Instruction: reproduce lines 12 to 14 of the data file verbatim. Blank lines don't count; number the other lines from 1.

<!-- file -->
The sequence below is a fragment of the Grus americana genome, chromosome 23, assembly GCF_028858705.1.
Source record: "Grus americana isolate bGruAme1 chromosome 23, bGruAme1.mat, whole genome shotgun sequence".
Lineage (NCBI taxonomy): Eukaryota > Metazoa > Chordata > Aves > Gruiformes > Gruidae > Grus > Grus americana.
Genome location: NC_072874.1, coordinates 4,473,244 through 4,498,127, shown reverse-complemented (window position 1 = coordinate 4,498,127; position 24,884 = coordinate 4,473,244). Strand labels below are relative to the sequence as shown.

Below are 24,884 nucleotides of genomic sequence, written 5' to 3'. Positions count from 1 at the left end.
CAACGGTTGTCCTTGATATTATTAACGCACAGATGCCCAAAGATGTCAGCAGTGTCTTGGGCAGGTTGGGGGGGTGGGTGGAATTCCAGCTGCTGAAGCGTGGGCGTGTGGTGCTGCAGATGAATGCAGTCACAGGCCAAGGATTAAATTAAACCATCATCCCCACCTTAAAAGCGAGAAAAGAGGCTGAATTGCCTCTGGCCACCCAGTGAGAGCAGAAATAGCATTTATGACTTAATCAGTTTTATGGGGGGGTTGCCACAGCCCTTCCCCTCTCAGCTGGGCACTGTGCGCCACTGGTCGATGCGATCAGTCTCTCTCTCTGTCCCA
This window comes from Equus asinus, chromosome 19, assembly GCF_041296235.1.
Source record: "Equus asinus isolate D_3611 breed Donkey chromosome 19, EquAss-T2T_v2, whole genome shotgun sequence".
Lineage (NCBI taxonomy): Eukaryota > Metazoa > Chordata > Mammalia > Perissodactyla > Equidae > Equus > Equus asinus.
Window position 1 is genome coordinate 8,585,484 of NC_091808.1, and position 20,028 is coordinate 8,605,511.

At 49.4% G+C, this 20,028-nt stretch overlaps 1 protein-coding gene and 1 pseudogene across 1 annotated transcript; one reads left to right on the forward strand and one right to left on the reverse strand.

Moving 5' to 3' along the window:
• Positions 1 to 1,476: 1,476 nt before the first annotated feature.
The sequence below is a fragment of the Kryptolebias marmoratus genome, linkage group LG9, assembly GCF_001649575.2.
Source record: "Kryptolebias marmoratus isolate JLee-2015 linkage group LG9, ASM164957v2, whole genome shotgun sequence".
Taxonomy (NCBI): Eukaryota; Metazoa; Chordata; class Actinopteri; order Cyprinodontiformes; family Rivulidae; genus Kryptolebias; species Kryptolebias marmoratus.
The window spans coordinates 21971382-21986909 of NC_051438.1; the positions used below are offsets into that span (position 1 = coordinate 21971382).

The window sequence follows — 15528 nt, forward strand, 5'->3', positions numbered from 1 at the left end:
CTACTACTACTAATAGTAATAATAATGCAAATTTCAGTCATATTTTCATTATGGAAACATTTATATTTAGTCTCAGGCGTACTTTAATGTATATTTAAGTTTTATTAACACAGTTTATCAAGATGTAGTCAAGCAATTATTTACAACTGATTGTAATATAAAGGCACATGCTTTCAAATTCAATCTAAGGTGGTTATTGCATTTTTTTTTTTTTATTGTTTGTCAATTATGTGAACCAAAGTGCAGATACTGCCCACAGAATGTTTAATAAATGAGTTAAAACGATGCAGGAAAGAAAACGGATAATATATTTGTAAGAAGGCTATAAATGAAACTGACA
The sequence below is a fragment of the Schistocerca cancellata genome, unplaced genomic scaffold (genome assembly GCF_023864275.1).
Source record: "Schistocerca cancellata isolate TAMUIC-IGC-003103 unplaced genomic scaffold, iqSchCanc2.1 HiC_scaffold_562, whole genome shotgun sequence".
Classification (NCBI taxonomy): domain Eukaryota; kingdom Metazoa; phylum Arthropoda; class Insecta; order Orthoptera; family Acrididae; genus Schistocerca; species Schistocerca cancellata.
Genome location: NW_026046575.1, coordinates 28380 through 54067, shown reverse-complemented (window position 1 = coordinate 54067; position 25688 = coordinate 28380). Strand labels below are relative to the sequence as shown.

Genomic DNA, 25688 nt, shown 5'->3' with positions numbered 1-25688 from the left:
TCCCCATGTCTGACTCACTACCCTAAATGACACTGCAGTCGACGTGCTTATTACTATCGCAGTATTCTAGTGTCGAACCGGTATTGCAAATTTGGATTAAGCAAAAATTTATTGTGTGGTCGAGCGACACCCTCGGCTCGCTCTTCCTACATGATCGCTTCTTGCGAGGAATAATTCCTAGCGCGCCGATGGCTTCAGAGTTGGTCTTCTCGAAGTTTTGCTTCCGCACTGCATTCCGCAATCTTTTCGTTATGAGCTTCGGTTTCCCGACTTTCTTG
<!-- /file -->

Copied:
Moving 5' to 3' along the window:
• Positions 1 to 1,476: 1,476 nt before the first annotated feature.
The sequence below is a fragment of the Kryptolebias marmoratus genome, linkage group LG9, assembly GCF_001649575.2.